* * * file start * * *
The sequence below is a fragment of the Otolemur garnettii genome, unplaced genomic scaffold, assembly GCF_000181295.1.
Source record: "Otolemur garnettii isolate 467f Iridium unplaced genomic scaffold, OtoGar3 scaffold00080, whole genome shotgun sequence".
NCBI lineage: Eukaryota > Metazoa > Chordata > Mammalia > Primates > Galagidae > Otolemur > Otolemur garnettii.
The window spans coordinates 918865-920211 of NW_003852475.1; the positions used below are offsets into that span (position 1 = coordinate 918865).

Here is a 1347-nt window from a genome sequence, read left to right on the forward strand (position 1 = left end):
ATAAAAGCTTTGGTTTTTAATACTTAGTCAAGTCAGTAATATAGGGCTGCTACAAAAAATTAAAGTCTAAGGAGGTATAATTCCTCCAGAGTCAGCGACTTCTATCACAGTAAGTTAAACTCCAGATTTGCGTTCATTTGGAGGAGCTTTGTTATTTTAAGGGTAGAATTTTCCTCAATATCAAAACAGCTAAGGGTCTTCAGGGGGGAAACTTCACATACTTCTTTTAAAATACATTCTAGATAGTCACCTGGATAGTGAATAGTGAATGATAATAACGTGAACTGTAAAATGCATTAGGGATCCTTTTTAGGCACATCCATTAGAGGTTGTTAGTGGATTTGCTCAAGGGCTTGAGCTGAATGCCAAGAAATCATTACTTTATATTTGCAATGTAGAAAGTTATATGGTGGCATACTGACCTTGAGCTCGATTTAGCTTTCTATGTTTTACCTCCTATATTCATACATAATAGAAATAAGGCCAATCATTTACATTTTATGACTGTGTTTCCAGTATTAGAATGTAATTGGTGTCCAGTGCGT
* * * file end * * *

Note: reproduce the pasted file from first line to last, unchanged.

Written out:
The sequence below is a fragment of the Otolemur garnettii genome, unplaced genomic scaffold, assembly GCF_000181295.1.
Source record: "Otolemur garnettii isolate 467f Iridium unplaced genomic scaffold, OtoGar3 scaffold00080, whole genome shotgun sequence".
NCBI lineage: Eukaryota > Metazoa > Chordata > Mammalia > Primates > Galagidae > Otolemur > Otolemur garnettii.
The window spans coordinates 918865-920211 of NW_003852475.1; the positions used below are offsets into that span (position 1 = coordinate 918865).

Here is a 1347-nt window from a genome sequence, read left to right on the forward strand (position 1 = left end):
ATAAAAGCTTTGGTTTTTAATACTTAGTCAAGTCAGTAATATAGGGCTGCTACAAAAAATTAAAGTCTAAGGAGGTATAATTCCTCCAGAGTCAGCGACTTCTATCACAGTAAGTTAAACTCCAGATTTGCGTTCATTTGGAGGAGCTTTGTTATTTTAAGGGTAGAATTTTCCTCAATATCAAAACAGCTAAGGGTCTTCAGGGGGGAAACTTCACATACTTCTTTTAAAATACATTCTAGATAGTCACCTGGATAGTGAATAGTGAATGATAATAACGTGAACTGTAAAATGCATTAGGGATCCTTTTTAGGCACATCCATTAGAGGTTGTTAGTGGATTTGCTCAAGGGCTTGAGCTGAATGCCAAGAAATCATTACTTTATATTTGCAATGTAGAAAGTTATATGGTGGCATACTGACCTTGAGCTCGATTTAGCTTTCTATGTTTTACCTCCTATATTCATACATAATAGAAATAAGGCCAATCATTTACATTTTATGACTGTGTTTCCAGTATTAGAATGTAATTGGTGTCCAGTGCGT